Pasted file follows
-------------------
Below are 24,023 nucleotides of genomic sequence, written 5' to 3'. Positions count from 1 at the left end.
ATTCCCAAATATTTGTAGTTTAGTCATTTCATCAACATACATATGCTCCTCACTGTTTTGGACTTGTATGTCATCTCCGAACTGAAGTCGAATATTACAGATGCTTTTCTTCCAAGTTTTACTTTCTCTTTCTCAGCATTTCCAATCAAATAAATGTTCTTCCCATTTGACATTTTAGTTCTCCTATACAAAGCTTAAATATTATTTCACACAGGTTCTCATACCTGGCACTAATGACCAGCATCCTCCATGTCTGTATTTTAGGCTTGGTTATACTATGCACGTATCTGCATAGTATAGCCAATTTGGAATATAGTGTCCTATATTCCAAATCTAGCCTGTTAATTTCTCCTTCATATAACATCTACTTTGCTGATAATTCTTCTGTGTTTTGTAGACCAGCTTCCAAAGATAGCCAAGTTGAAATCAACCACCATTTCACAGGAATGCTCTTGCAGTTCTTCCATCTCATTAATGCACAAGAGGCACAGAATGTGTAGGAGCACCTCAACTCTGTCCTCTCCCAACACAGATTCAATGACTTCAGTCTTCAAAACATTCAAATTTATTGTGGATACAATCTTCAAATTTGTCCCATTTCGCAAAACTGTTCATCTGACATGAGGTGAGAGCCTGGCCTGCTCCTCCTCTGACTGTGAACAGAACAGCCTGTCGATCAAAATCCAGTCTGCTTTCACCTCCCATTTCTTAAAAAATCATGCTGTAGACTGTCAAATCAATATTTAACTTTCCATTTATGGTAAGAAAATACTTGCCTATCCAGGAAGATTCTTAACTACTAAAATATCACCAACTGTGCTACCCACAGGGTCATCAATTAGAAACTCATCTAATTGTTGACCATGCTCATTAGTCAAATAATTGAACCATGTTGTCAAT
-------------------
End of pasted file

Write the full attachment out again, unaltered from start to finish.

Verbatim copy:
Below are 24,023 nucleotides of genomic sequence, written 5' to 3'. Positions count from 1 at the left end.
ATTCCCAAATATTTGTAGTTTAGTCATTTCATCAACATACATATGCTCCTCACTGTTTTGGACTTGTATGTCATCTCCGAACTGAAGTCGAATATTACAGATGCTTTTCTTCCAAGTTTTACTTTCTCTTTCTCAGCATTTCCAATCAAATAAATGTTCTTCCCATTTGACATTTTAGTTCTCCTATACAAAGCTTAAATATTATTTCACACAGGTTCTCATACCTGGCACTAATGACCAGCATCCTCCATGTCTGTATTTTAGGCTTGGTTATACTATGCACGTATCTGCATAGTATAGCCAATTTGGAATATAGTGTCCTATATTCCAAATCTAGCCTGTTAATTTCTCCTTCATATAACATCTACTTTGCTGATAATTCTTCTGTGTTTTGTAGACCAGCTTCCAAAGATAGCCAAGTTGAAATCAACCACCATTTCACAGGAATGCTCTTGCAGTTCTTCCATCTCATTAATGCACAAGAGGCACAGAATGTGTAGGAGCACCTCAACTCTGTCCTCTCCCAACACAGATTCAATGACTTCAGTCTTCAAAACATTCAAATTTATTGTGGATACAATCTTCAAATTTGTCCCATTTCGCAAAACTGTTCATCTGACATGAGGTGAGAGCCTGGCCTGCTCCTCCTCTGACTGTGAACAGAACAGCCTGTCGATCAAAATCCAGTCTGCTTTCACCTCCCATTTCTTAAAAAATCATGCTGTAGACTGTCAAATCAATATTTAACTTTCCATTTATGGTAAGAAAATACTTGCCTATCCAGGAAGATTCTTAACTACTAAAATATCACCAACTGTGCTACCCACAGGGTCATCAATTAGAAACTCATCTAATTGTTGACCATGCTCATTAGTCAAATAATTGAACCATGTTGTCAAT